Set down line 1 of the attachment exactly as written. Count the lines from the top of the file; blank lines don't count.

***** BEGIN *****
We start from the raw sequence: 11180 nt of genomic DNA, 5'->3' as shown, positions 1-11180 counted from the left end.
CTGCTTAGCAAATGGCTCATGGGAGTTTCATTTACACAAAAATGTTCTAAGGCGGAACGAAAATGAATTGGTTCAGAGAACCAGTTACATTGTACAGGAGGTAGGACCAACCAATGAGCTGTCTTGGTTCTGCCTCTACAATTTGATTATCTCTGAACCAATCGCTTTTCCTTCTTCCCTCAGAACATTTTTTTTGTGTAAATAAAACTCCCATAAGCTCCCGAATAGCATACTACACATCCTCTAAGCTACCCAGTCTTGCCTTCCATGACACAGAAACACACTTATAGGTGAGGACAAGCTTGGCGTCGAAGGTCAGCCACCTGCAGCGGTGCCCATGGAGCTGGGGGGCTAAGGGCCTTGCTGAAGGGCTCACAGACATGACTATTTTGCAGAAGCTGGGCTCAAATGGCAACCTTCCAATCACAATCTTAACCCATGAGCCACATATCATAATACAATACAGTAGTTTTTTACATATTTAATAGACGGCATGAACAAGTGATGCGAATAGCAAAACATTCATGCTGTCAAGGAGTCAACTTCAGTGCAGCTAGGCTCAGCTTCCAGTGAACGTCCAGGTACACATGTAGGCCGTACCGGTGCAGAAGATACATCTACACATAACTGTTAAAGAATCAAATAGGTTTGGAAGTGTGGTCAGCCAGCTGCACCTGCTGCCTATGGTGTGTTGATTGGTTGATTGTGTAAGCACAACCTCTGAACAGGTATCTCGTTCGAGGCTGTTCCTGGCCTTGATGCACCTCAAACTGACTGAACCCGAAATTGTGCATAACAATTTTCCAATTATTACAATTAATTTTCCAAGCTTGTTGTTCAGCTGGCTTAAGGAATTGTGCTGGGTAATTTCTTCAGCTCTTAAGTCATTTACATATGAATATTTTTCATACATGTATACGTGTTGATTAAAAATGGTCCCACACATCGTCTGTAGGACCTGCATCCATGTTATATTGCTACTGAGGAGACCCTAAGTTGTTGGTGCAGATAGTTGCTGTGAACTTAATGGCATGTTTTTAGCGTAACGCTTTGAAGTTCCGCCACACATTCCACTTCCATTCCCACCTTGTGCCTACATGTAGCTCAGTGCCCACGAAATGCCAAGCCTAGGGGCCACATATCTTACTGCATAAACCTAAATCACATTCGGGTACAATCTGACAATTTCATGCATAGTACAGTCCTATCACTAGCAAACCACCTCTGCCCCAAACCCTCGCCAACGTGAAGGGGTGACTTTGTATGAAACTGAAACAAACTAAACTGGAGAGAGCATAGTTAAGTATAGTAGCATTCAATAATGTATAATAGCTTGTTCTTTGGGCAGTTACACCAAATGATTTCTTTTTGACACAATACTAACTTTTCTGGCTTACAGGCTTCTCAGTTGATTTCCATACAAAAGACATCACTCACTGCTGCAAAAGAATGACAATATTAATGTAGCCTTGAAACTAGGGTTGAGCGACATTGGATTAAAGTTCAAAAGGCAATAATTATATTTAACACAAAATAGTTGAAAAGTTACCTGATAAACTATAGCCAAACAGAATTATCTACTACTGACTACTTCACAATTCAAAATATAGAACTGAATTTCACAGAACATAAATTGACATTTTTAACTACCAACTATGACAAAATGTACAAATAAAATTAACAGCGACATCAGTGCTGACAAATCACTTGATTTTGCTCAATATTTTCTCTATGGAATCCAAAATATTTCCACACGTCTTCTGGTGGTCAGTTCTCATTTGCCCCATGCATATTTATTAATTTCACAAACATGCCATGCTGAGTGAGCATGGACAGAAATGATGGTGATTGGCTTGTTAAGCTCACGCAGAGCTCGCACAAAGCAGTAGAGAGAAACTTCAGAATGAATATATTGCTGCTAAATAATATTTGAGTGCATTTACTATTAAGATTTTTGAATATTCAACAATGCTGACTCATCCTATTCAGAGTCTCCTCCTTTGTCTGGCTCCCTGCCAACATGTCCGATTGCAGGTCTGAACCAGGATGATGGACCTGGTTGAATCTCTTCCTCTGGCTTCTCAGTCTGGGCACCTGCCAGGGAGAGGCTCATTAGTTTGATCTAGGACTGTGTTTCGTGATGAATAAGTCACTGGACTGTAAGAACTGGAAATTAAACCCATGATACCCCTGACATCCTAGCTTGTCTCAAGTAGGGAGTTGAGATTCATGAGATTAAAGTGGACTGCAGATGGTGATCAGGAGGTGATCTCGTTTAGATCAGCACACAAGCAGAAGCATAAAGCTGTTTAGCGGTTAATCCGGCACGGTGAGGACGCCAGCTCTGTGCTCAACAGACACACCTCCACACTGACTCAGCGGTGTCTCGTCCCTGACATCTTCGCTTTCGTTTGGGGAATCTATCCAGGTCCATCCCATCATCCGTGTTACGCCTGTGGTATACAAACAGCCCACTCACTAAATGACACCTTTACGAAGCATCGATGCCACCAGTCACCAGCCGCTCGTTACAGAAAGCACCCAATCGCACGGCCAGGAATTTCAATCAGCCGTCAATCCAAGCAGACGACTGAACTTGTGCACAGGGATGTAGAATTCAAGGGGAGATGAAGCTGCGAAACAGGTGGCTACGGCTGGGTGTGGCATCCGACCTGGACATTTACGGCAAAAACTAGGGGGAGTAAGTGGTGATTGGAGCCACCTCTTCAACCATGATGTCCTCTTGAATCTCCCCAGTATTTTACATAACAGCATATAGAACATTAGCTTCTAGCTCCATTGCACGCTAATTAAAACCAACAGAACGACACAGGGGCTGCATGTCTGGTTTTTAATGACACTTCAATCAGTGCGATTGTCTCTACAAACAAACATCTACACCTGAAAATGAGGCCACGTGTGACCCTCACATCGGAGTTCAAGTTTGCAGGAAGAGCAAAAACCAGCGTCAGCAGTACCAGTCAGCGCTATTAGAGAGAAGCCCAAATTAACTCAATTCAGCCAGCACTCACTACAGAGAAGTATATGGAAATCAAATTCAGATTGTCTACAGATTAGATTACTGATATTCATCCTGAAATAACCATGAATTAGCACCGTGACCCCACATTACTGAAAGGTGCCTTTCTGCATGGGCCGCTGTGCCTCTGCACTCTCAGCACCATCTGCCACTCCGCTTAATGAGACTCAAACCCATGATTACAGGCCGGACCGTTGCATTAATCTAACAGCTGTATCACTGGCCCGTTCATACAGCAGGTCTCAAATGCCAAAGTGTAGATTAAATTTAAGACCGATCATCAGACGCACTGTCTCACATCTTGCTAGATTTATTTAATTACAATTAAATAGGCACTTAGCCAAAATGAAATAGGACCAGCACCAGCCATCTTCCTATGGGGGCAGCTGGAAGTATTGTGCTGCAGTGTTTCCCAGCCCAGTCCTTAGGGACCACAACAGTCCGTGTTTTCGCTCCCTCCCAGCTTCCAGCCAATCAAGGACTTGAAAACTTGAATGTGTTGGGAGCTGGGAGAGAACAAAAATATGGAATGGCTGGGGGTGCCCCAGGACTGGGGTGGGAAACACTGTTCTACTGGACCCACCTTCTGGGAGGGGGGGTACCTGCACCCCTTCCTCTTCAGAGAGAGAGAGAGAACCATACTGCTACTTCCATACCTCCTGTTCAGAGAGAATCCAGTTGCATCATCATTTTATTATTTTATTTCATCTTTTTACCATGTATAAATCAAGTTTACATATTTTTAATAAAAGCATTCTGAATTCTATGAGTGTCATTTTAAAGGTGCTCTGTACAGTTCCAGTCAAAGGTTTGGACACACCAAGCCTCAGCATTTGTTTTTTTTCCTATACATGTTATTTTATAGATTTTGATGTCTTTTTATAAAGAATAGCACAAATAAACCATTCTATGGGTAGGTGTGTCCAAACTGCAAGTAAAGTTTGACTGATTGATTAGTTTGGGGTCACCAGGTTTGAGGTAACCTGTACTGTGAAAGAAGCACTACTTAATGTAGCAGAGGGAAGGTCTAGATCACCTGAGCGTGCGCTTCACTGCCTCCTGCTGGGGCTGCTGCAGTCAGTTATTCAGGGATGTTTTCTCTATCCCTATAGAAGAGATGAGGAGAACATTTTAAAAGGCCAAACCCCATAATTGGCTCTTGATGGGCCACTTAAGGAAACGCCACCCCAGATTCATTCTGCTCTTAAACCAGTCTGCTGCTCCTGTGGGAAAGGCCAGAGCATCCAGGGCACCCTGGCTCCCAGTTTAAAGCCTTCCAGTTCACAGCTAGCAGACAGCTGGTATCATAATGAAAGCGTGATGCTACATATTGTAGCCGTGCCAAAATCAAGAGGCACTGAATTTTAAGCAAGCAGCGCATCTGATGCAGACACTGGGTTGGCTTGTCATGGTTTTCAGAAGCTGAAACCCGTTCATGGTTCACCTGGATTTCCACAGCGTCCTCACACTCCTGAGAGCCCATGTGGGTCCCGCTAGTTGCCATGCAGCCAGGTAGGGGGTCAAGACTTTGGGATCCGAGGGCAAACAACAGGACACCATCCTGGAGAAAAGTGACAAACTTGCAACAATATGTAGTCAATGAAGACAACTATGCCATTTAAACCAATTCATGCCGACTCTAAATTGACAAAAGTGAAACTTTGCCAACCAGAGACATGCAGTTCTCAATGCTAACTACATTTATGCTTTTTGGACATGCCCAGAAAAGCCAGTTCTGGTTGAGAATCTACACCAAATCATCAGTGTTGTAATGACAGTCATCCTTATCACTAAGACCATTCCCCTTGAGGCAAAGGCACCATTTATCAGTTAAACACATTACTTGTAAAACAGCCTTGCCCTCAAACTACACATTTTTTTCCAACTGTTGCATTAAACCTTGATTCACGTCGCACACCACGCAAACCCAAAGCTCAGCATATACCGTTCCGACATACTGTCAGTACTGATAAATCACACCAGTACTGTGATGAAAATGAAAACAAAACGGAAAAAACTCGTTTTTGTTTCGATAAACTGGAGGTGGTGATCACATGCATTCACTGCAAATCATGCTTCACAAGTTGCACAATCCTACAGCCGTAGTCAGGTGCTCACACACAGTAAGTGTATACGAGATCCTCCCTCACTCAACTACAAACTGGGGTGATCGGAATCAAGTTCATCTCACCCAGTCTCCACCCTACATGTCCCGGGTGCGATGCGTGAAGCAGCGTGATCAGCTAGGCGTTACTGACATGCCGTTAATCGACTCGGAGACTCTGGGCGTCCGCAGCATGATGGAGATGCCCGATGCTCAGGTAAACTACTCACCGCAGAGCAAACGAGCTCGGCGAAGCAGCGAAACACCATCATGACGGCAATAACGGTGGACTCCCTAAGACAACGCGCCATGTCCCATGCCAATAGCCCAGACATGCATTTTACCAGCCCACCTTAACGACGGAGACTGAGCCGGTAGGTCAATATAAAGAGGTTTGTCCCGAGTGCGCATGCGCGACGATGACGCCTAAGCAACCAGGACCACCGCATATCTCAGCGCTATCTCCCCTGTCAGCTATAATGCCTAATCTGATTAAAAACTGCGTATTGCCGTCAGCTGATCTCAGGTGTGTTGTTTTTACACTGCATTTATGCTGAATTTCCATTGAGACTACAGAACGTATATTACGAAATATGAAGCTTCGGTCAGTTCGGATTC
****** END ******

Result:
We start from the raw sequence: 11180 nt of genomic DNA, 5'->3' as shown, positions 1-11180 counted from the left end.